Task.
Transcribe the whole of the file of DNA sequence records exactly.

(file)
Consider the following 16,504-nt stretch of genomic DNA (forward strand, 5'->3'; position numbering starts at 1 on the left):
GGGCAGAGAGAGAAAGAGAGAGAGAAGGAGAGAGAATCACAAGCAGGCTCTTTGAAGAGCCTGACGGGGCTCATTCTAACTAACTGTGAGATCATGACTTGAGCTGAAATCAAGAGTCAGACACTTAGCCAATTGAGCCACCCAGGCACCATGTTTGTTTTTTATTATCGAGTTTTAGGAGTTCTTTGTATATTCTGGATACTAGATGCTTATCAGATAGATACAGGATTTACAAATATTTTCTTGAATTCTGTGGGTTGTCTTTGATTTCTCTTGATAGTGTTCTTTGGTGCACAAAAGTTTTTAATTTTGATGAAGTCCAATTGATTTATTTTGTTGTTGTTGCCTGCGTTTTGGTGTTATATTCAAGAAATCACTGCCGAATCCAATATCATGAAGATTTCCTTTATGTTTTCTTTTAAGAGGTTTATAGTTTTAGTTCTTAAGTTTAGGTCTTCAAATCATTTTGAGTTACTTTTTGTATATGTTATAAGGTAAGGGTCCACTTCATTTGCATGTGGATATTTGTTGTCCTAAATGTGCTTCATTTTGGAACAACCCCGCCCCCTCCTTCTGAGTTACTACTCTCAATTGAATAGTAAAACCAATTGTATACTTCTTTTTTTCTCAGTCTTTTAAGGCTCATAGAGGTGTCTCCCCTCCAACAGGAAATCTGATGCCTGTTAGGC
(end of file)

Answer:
Consider the following 16,504-nt stretch of genomic DNA (forward strand, 5'->3'; position numbering starts at 1 on the left):
GGGCAGAGAGAGAAAGAGAGAGAGAAGGAGAGAGAATCACAAGCAGGCTCTTTGAAGAGCCTGACGGGGCTCATTCTAACTAACTGTGAGATCATGACTTGAGCTGAAATCAAGAGTCAGACACTTAGCCAATTGAGCCACCCAGGCACCATGTTTGTTTTTTATTATCGAGTTTTAGGAGTTCTTTGTATATTCTGGATACTAGATGCTTATCAGATAGATACAGGATTTACAAATATTTTCTTGAATTCTGTGGGTTGTCTTTGATTTCTCTTGATAGTGTTCTTTGGTGCACAAAAGTTTTTAATTTTGATGAAGTCCAATTGATTTATTTTGTTGTTGTTGCCTGCGTTTTGGTGTTATATTCAAGAAATCACTGCCGAATCCAATATCATGAAGATTTCCTTTATGTTTTCTTTTAAGAGGTTTATAGTTTTAGTTCTTAAGTTTAGGTCTTCAAATCATTTTGAGTTACTTTTTGTATATGTTATAAGGTAAGGGTCCACTTCATTTGCATGTGGATATTTGTTGTCCTAAATGTGCTTCATTTTGGAACAACCCCGCCCCCTCCTTCTGAGTTACTACTCTCAATTGAATAGTAAAACCAATTGTATACTTCTTTTTTTCTCAGTCTTTTAAGGCTCATAGAGGTGTCTCCCCTCCAACAGGAAATCTGATGCCTGTTAGGC